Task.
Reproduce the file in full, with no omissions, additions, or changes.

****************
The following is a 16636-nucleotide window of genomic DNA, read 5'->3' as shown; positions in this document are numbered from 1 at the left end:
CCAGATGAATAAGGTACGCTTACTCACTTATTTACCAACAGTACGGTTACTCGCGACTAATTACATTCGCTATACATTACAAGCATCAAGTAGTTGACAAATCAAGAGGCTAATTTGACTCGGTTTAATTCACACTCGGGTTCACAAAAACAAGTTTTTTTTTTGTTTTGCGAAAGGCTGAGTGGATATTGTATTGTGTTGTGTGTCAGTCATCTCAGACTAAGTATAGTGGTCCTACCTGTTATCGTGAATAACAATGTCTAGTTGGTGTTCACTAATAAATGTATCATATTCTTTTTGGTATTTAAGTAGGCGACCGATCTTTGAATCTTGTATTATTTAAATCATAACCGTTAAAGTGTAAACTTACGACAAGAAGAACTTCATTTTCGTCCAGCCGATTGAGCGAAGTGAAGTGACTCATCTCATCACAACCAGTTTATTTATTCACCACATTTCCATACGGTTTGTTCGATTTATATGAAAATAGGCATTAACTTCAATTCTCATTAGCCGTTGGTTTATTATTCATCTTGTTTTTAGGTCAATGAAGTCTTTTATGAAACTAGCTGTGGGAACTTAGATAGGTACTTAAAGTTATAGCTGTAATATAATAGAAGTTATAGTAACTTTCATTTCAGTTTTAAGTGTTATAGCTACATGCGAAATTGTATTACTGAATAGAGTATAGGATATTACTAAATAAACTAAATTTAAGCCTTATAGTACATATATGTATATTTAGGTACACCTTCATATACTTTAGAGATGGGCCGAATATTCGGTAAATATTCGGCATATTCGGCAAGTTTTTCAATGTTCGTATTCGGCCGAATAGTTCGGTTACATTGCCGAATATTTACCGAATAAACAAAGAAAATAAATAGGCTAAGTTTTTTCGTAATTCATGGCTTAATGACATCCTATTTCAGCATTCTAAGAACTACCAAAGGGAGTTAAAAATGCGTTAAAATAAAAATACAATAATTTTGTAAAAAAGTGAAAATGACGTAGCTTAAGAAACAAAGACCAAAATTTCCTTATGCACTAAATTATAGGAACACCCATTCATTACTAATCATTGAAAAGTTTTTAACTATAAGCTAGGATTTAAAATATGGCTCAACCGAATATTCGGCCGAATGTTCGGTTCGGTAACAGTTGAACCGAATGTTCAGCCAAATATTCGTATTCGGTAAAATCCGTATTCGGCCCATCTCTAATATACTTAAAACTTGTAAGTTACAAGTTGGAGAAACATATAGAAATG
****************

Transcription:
The following is a 16636-nucleotide window of genomic DNA, read 5'->3' as shown; positions in this document are numbered from 1 at the left end:
CCAGATGAATAAGGTACGCTTACTCACTTATTTACCAACAGTACGGTTACTCGCGACTAATTACATTCGCTATACATTACAAGCATCAAGTAGTTGACAAATCAAGAGGCTAATTTGACTCGGTTTAATTCACACTCGGGTTCACAAAAACAAGTTTTTTTTTTGTTTTGCGAAAGGCTGAGTGGATATTGTATTGTGTTGTGTGTCAGTCATCTCAGACTAAGTATAGTGGTCCTACCTGTTATCGTGAATAACAATGTCTAGTTGGTGTTCACTAATAAATGTATCATATTCTTTTTGGTATTTAAGTAGGCGACCGATCTTTGAATCTTGTATTATTTAAATCATAACCGTTAAAGTGTAAACTTACGACAAGAAGAACTTCATTTTCGTCCAGCCGATTGAGCGAAGTGAAGTGACTCATCTCATCACAACCAGTTTATTTATTCACCACATTTCCATACGGTTTGTTCGATTTATATGAAAATAGGCATTAACTTCAATTCTCATTAGCCGTTGGTTTATTATTCATCTTGTTTTTAGGTCAATGAAGTCTTTTATGAAACTAGCTGTGGGAACTTAGATAGGTACTTAAAGTTATAGCTGTAATATAATAGAAGTTATAGTAACTTTCATTTCAGTTTTAAGTGTTATAGCTACATGCGAAATTGTATTACTGAATAGAGTATAGGATATTACTAAATAAACTAAATTTAAGCCTTATAGTACATATATGTATATTTAGGTACACCTTCATATACTTTAGAGATGGGCCGAATATTCGGTAAATATTCGGCATATTCGGCAAGTTTTTCAATGTTCGTATTCGGCCGAATAGTTCGGTTACATTGCCGAATATTTACCGAATAAACAAAGAAAATAAATAGGCTAAGTTTTTTCGTAATTCATGGCTTAATGACATCCTATTTCAGCATTCTAAGAACTACCAAAGGGAGTTAAAAATGCGTTAAAATAAAAATACAATAATTTTGTAAAAAAGTGAAAATGACGTAGCTTAAGAAACAAAGACCAAAATTTCCTTATGCACTAAATTATAGGAACACCCATTCATTACTAATCATTGAAAAGTTTTTAACTATAAGCTAGGATTTAAAATATGGCTCAACCGAATATTCGGCCGAATGTTCGGTTCGGTAACAGTTGAACCGAATGTTCAGCCAAATATTCGTATTCGGTAAAATCCGTATTCGGCCCATCTCTAATATACTTAAAACTTGTAAGTTACAAGTTGGAGAAACATATAGAAATG